I didn’t intend for YouTube to be my main platform, but I’m very happy that it is. When I started my channel, I always knew I would create food content. I just never knew I would get to enjoy cooking so much. I thought I was just going to continue to do restaurant videos, so the cooking thing is definitely a surprise.

Tubefilter: Your YouTube channel has recently seen a noticeable boost in subscribers and views. Do you know which video or event triggered this increase? If yes, what do you think made that video particularly popular?

LN: My YouTube channel got a huge boost in the beginning from my spice tolerance series [embedded above]. In January, I decided to build my spice tolerance in order to try to beat a spicy noodle challenge. It was only supposed to last four days, but here we are coming up on Day 19. I think it is so popular because people just like to see other people in pain. And I think people were genuinely interested to see if it’s possible to build your spice tolerance.

After that, I’ve been dabbling in a bunch of random food content. In the beginning, it was a mix of instant ramen, steak, and spring rolls, but I’ve been really trying to expand my cooking skills.

Tubefilter: You’ve been posting a lot of content to YouTube Shorts, and Shorts has been a big part of your recent increase in subs and views. Why did you start posting to Shorts? Have you tried posting shortform videos before?

LN: I created a second channel under my personal name in November, when I heard about YouTube Shorts. I had grown to about 300,000 TikTok followers at that time, so I thought I would just create a test YouTube account where I repurposed my TikTok videos. I had about 200 short videos at that time, so there was an abundance of content, but being able to post them as Shorts on YouTube meant that I was able to reach a new community. And luckily, most people liked my videos. At the end of January, my videos got picked up by the algorithm, and it’s been a wild ride since.

Tubefilter: How has YouTube Shorts changed things for your channel? What is YouTube Shorts like in terms of attracting views and subscribers versus YouTube main? Is it easier? What other perks does Shorts offer?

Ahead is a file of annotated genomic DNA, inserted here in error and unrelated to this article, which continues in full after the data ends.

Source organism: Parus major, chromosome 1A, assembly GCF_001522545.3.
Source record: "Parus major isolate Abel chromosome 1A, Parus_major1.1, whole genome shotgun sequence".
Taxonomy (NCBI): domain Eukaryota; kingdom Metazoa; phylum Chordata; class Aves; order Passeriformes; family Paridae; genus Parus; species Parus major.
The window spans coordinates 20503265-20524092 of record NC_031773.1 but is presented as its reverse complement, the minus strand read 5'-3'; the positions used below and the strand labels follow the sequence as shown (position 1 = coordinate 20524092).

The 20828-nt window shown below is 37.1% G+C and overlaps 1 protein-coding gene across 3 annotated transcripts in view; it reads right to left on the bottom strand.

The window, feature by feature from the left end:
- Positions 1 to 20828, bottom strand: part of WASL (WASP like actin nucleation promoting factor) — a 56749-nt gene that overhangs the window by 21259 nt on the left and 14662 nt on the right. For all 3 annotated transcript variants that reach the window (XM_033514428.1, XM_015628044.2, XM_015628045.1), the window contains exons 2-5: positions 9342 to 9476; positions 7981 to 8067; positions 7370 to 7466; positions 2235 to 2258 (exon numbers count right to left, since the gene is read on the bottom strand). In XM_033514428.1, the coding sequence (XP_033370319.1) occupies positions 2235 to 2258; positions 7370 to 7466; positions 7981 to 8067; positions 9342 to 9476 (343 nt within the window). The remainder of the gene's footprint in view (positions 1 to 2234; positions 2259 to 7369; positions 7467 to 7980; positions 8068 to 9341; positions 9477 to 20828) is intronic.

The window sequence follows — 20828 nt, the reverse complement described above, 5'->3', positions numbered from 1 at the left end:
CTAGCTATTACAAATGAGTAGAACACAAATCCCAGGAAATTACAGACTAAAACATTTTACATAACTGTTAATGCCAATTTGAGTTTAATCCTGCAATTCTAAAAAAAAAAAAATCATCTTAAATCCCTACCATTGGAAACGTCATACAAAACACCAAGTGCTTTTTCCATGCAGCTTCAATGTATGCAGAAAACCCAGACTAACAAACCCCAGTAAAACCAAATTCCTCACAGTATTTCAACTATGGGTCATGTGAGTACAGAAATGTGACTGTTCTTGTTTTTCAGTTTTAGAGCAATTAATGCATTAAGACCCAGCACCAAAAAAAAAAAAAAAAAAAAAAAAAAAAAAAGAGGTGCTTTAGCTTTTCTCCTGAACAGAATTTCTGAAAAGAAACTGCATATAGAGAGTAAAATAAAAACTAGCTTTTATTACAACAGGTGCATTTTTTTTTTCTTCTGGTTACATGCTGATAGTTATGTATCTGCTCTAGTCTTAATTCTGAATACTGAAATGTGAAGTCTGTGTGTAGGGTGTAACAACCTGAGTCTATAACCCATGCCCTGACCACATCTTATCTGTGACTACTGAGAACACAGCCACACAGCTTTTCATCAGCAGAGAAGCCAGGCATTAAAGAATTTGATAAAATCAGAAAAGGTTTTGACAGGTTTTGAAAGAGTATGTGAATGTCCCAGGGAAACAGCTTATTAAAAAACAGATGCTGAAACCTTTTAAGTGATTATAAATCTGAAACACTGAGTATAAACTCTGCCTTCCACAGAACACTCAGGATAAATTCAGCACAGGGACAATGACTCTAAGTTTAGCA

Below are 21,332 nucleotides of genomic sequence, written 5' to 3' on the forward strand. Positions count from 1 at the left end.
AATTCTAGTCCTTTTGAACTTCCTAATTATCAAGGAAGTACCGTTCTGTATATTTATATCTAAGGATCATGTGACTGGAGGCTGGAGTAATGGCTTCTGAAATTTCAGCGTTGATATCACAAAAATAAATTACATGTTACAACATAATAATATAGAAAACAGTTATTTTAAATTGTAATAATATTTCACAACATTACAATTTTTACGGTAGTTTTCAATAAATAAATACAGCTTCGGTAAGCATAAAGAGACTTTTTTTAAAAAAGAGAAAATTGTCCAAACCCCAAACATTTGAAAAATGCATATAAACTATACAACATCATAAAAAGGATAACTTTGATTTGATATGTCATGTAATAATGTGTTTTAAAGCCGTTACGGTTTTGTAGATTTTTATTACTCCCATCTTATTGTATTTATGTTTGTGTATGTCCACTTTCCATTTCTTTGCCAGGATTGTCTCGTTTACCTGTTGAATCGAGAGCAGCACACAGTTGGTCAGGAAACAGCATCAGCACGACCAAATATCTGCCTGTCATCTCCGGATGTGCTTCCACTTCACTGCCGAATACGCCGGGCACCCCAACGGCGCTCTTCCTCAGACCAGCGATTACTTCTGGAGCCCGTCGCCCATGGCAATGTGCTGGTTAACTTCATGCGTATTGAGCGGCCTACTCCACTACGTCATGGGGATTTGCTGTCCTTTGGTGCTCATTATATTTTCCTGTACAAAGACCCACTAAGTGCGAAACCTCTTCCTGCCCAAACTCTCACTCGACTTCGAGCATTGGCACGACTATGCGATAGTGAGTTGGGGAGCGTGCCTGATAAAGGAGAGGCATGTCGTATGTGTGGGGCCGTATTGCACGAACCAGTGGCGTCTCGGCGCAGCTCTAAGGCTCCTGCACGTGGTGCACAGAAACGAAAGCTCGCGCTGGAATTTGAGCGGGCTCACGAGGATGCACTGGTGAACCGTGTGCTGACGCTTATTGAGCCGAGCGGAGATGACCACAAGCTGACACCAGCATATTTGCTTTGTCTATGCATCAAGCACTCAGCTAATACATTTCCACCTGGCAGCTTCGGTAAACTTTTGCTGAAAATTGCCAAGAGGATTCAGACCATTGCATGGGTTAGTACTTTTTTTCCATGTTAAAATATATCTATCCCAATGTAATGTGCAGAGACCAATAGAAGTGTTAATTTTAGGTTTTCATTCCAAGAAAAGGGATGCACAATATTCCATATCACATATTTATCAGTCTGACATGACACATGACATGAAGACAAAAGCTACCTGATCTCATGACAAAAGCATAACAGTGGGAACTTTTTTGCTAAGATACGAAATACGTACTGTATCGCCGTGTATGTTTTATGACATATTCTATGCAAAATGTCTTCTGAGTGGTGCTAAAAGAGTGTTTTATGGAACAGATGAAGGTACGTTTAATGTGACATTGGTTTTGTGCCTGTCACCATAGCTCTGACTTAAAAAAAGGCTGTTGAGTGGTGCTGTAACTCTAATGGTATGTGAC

LN: YouTube Shorts has allowed me to share my stories with people from all over the world. And I couldn’t be more thankful. By starting off with short videos on this platform, it also paved the way for me to be able to create longer content as well–which I’ve had experience with on my longer restaurant videos on other platforms.

Tubefilter: What do you hope people take away from your content?

LN: The main thing that I hope people take away from my content is that hopefully people realize cooking is not as intimidating as it looks. I mean, I went my entire life barely cooking, and now I create cooking content for potentially millions of people to see. We all have to start somewhere, and I hope through my cooking mistakes, people are able to learn as well.

Tubefilter: Has your recent engagement uptick changed anything for you? Do you have any new plans or goals for your content career? Is content a full-time pursuit for you right now?

LN: The recent engagement uptick has just fueled my fire to continue what I was already doing, but on a bigger scale. I want to travel internationally as much as possible. I’ve made many virtual friendships over the past year, and one of my goals is to be able to meet them all.

Tubefilter: What’s your favorite part of making content as a whole?

LN: My favorite part about creating content as a whole is getting to share stories that other people find relatable. This sounds cliche, but we’re all not that different from each other.

Tubefilter: What’s next in the immediate future for you and your channel? Where do you see yourself in five years?

LN: I’m actually working on merch right now! I’m finalizing the designs, but should have them out soon.

I’ve got some big trips planned for the upcoming months where I’ll be meeting up with foodies to shoot a bunch of food content.

On top of that, I am trying to do as many cooking livestream collabs as possible. I’ve been doing about one a week with food content creators I’ve meant virtually.

Lastly, I’m excited to continue to grow my gaming channel. I used to game a lot back in high school, and now I’m getting back into it and I’m getting the chance to meet more amazing people!

In five years, I hope my cooking has gotten much better. And I hope I’m still traveling and filling my belly with delicious food!

Jellysmack is the global creator company that detects and develops the world’s most talented video creators. The company’s proprietary video optimization technology and data drive social audience growth, unlocking new revenue streams and amplifying monetization.

Currently home to over 150 influential Creators including PewDiePie, MrBeastBrad Mondo, and Bailey Sarian, Jellysmack optimizes, operates, and distributes creator-made video content to Facebook, Instagram, Snapchat, TikTok, Twitter, and YouTube. Jellysmack-managed content boasts 10 billion global monthly video views and a cross-platform reach of 125 million unique U.S. users, making it the largest U.S. digital-first company in monthly social media viewers.